After bitter strike, Fraser Valley buses to hit the road again Aug. 6

Click to play video: 'Veteran mediator Vince Ready appointed in Fraser Valley transit strike'
Veteran mediator Vince Ready appointed in Fraser Valley transit strike
Veteran mediator Vince Ready is stepping into the ongoing Fraser Valley transit strike, trying to help bring the two sides to a resolution. Keith Baldrey has more on Ready's appointment as a mediator and what happens next. – Jun 8, 2023

Residents of B.C.’s Fraser Valley will finally have access to bus service again in just over a week, as a long and bitter strike finally draws to a close.

The company that operates transit in Abbotsford, Mission, Agassiz-Harrison, Chilliwack and Hope on behalf of BC Transit said Friday that it expects to have buses back on the road by Sunday, Aug. 6.

Click to play video: 'University of Fraser Valley students seek transit strike resolution'
University of Fraser Valley students seek transit strike resolution

Buses will run at Sunday service levels on both Aug. 6 and Aug. 7, which is the B.C. Day holiday, with service returning to normal levels on Tuesday, Aug. 8, First Transit said.

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Full HandyDART service will resume on July 31.

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Fraser Valley transit will also be free for the month of August.

“Preparations to restore the full transit service to the Fraser Valley continue,” a statement from the company reads.

“First Transit staff are currently performing maintenance checks on over 100 buses to confirm all vehicles will be able to operate safely and without inconvenience for customers. We want to restore service as soon as possible, but want to ensure this is done with the safety of our operators and customers in mind.”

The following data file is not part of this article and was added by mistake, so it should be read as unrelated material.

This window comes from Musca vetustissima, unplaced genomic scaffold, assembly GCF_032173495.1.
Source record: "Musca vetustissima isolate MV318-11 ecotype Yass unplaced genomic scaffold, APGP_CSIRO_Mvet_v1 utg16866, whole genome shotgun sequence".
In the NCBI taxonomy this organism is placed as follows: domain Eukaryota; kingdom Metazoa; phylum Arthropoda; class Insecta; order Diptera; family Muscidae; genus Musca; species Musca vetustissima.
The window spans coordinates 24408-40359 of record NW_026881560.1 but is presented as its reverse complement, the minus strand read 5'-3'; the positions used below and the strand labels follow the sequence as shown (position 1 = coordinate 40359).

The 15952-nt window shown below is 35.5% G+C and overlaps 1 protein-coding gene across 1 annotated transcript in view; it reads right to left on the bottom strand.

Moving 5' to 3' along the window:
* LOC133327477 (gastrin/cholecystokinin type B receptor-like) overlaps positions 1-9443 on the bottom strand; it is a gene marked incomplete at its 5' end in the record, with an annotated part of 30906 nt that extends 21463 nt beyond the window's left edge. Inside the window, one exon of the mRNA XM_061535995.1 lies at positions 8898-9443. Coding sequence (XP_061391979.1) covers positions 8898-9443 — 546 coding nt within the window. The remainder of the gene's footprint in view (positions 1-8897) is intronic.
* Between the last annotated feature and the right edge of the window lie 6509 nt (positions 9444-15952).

About 200 bus drivers and mechanics serving the region had been without a contract since April 2020, and walked off the job on March 20 when negotiations with the employer collapsed.

Click to play video: 'B.C. not intervening in Fraser Valley transit strike'
B.C. not intervening in Fraser Valley transit strike

CUPE Local 561, which represents the workers, had argued its members were without pensions and making about one-third less than other transit operators in the Lower Mainland.

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The dispute was resolved earlier this month when the union and the employer both accepted the terms of a settlement proposed by veteran mediator Vince Ready.

Union members ratified that agreement last Friday.

The six-year deal narrows the wage gap with other transit workers in the region and introduces a pension plan, set to take effect next spring, according to the union.


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